Each year in late May, America pauses to honor its veterans. We recognize the sacrifices of those President Lincoln observed “gave the last full measure of devotion” in service to their country as well as those who currently protect and defend our nation.
This Memorial Day, as we reflect on and appreciate those who serve, we should also take time to consider the ongoing, independent efforts across the country taken on behalf of veterans and their families. What we fight for might be the surest indicator of our priorities, but how we rebuild, care for, and honor those who step into the breach is the most poignant illustration of our values.
Zachary Fisher was unable to join the battlefield himself, so he built homes for those who did. In doing so, he gave comfort and shelter to thousands of families and opened a floodgate of philanthropy.
The story of Fisher House Foundation (link to: http://www.fisherhouse.org/) started 20 years ago when Pauline Trost stumbled onto a sailor sleeping in his vehicle while his wife recovered at Bethesda Naval Hospital. Trost, wife of the then-Chief of Naval Operations, began hunting for ways to address the lack of low-cost housing for military families visiting hospitalized soldiers. She soon approached Zach Fisher, a successful real estate developer and a fierce supporter of the armed forces. Fisher was stunned that military families were unable to afford nearby hotels. After meeting with Pauline, Zach made it his mission to construct apartments and homes for family members visiting hospitalized soldiers.
Zach Fisher passed away in 1999, but his legacy lives on. Today, the Fisher House serves 12,000 families a year all over the United States, providing “a home away from home” for military families, ensuring they can be close as their loved one receives treatment for an illness, disease or injury.
But Fisher was not unique in his decision to give to those who serve our country. Founded in 1994, the Tragedy Assistance Program for Survivors (TAPS) (link to: www.taps.org) is another example of philanthropy dedicated to assisting members of the military and their families. TAPS is supported by charitable donations and provides an array of services to families, loved ones, friends, and anyone trying to be made whole again after the death of a soldier. The program has helped guide more than 30,000 family members, casualty officers and caregivers through the grieving process. TAPS promises assistance 24 hours a day, seven days a week, offering information, support, resources and understanding.
“Vets helping vets” is an approach practiced by the San Francisco-based Swords to Plowshares (Swords), (link to: www.swords-to-plowshares.org) which dedicates itself to helping Iraq and Afghanistan war veterans. Founded in 1974 by a group of Vietnam veterans and VISTA volunteers, the group provides vets with supportive housing, health and social services, employment and training, and benefits advocacy.
Swords helps with legal assistance to guide veterans in obtaining medical care and compensation for service-connected disabilities. Case managers also work to address mental health and substance abuse issues. More recently, it has enhanced its outreach among the increasing number of female veterans whose usage of health services is expected to double within 10 years.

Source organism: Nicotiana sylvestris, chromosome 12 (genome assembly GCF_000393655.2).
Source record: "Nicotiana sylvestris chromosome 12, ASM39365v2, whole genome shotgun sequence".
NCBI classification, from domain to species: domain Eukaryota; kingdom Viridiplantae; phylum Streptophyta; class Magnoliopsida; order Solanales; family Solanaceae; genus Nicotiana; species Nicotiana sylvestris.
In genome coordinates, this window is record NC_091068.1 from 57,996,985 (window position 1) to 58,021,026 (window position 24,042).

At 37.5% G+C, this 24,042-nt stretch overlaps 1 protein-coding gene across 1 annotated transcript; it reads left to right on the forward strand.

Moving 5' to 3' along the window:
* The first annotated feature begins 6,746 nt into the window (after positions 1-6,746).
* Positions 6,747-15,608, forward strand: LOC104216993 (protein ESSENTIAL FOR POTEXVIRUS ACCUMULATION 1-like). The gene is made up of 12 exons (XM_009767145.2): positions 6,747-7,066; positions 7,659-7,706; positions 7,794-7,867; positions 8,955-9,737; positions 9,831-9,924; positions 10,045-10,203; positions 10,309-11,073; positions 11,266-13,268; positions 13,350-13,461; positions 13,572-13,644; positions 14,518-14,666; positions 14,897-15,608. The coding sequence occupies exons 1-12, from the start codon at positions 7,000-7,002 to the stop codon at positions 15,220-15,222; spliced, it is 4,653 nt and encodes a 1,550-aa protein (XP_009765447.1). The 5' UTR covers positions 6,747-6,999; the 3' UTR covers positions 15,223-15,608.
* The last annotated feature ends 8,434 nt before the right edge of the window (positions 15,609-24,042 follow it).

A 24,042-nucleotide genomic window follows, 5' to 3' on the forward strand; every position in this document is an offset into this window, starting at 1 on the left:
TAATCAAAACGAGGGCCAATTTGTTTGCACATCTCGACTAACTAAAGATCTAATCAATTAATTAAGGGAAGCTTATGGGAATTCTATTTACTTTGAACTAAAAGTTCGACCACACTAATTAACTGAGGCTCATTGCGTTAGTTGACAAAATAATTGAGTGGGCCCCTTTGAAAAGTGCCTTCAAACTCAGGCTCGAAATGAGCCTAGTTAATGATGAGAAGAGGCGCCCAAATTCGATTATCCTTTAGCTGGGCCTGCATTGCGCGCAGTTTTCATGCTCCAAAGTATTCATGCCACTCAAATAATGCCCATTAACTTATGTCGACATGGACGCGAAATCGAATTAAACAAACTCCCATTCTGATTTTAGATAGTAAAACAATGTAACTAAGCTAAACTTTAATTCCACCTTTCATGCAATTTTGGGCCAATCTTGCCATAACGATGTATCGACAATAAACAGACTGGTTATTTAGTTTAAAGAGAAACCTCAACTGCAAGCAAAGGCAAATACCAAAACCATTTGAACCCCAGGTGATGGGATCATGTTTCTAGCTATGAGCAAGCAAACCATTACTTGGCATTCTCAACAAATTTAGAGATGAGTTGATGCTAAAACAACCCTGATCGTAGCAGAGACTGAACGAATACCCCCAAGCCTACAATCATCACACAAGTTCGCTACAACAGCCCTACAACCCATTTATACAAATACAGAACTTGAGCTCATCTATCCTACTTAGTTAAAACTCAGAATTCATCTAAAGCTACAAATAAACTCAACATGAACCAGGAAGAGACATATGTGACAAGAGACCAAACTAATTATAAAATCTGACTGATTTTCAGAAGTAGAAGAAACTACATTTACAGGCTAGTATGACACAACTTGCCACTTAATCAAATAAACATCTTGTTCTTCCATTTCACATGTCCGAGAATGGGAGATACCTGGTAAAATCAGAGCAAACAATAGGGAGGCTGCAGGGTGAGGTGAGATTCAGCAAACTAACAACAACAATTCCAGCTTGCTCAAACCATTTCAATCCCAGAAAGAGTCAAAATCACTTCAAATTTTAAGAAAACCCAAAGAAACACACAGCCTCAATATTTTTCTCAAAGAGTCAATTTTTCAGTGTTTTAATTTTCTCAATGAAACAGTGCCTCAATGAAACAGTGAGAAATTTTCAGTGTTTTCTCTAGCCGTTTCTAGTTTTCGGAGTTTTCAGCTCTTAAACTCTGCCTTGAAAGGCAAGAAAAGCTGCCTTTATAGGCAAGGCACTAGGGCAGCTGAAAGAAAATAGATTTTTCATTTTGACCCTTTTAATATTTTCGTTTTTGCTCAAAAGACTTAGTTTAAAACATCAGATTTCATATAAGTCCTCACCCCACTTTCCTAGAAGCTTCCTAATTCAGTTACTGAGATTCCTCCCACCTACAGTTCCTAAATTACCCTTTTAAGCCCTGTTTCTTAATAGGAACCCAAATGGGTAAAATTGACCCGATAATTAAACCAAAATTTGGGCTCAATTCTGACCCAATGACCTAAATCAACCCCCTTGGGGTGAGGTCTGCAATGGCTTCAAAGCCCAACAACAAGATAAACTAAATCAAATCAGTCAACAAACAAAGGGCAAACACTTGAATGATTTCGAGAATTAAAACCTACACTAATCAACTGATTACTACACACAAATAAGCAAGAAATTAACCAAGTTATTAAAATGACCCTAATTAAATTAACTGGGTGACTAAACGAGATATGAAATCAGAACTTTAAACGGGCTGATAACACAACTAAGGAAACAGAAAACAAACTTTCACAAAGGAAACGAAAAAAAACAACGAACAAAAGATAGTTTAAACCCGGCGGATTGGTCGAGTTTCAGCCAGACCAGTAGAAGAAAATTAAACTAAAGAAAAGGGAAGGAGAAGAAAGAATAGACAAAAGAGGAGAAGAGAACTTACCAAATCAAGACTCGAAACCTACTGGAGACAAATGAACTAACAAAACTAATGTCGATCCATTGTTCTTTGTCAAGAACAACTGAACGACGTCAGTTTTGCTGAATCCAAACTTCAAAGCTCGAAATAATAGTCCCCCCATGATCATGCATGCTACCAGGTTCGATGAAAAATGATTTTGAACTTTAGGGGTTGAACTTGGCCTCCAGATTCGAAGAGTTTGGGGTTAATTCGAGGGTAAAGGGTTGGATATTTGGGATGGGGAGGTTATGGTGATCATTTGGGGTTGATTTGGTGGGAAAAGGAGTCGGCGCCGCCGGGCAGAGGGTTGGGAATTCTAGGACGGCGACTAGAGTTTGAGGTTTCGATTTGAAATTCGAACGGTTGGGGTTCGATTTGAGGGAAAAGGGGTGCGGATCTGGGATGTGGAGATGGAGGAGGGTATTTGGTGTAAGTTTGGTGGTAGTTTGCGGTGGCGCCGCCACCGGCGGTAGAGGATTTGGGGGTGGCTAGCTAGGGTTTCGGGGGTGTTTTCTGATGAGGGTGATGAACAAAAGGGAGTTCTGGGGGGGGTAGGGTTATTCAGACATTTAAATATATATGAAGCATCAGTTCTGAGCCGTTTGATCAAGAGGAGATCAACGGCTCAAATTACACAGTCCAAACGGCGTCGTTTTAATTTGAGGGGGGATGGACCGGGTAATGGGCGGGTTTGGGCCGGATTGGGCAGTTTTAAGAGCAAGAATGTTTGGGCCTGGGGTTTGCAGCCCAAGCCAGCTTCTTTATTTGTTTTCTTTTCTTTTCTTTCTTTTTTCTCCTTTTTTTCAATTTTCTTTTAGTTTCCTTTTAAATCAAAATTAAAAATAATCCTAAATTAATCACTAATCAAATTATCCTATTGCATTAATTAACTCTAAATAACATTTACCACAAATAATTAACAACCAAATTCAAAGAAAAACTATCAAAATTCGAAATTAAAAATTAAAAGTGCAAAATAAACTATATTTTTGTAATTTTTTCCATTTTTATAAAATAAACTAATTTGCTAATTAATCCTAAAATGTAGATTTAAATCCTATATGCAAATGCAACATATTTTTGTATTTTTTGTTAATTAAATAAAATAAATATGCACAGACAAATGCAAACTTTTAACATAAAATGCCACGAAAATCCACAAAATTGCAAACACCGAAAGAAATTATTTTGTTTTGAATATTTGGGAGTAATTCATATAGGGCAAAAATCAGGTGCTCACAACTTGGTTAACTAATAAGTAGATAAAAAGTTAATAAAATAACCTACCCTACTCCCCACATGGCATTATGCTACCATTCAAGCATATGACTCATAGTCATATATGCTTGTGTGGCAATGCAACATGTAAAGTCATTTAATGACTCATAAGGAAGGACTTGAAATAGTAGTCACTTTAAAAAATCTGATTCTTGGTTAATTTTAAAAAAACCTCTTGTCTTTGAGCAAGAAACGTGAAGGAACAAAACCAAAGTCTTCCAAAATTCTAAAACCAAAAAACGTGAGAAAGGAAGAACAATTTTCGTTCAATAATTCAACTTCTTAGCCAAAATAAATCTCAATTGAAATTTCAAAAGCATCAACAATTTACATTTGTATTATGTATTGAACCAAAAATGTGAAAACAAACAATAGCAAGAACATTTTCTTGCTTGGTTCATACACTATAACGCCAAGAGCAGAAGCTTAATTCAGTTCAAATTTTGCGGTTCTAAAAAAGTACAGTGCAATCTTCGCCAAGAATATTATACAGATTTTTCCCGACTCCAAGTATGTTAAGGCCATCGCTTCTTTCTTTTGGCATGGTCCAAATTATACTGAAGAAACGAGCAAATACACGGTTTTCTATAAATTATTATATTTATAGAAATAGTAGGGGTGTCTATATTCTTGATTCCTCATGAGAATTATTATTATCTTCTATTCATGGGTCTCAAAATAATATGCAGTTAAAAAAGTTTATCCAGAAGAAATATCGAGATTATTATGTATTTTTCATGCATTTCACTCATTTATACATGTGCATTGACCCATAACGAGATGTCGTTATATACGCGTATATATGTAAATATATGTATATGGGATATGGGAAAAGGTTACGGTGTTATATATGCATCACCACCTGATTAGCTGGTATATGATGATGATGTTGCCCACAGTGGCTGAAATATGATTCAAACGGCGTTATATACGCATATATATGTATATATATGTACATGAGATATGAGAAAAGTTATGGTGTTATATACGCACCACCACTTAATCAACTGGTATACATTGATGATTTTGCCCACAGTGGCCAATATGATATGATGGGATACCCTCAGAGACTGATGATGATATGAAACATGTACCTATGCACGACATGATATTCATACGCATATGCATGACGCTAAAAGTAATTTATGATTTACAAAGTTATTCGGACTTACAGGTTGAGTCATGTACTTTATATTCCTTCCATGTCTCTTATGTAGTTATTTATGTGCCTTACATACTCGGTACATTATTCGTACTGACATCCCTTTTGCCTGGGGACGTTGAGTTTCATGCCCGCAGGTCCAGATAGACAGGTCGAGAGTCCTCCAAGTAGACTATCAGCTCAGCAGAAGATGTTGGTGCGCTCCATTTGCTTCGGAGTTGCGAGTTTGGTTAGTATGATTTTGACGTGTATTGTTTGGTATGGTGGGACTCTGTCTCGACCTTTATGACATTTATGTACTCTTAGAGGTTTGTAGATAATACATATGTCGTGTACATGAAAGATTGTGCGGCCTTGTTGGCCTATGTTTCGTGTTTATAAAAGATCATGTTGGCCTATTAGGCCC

Another organization helping military families focuses on the youngest members: children. The nonprofit United Through Reading (link to: http://www.unitedthroughreading.org/) seeks to help alleviate the stress of separation for military families (particularly parents serving in the armed forces, deployed to war zones many thousands of miles away from their children) by having deployed parents read books aloud to their children. A DVD of the parents reading is presented to the children, who can then watch it at home.
These are just a few examples of the individuals and organizations that are dedicated to aiding members of the military and their families. There are many more, and, together, they represent a small slice of American philanthropy. As a nation and as individuals, Americans are generous with their time, money and passion. We give to a variety of issues, causes and organizations: from arts and cultural institutions, to environmental organizations, to programs dedicated to addressing hunger, homelessness, disease and literacy. And there are countless other examples. In every town, community and city across the country, there are libraries, schools and museums built and maintained through philanthropy. There are individuals giving their time, talent and resources on behalf of issues that they care about.
Voices for Philanthropy is a campaign to tell the positive story of American philanthropy. The national, nonpartisan effort, of which I am co-chair, strives to bring together the charitable community and to build a broad and diverse coalition of champions from all aspects of society. When Memorial Day comes along this year people can and should honor our servicemen and women.
Because of philanthropic endeavors like Fisher House, TAPS, Swords to Plowshares and the United Through Reading program every single American can channel their gratitude into another critical layer of tradition that commemorates and honors military service. This generosity of spirit will help show why philanthropy matters; and its impact is felt by everyone, no matter who they are, where they work, or what they believe and is especially appreciated by those of us who are veterans and our families.
Gary L. Yates
President and CEO
The California Wellness Foundation
This piece originally appeared in the May 29, 2011 issue of the Washington Examiner. Yates serves as co-chair for Voices for Philanthropy. Yates is also a veteran.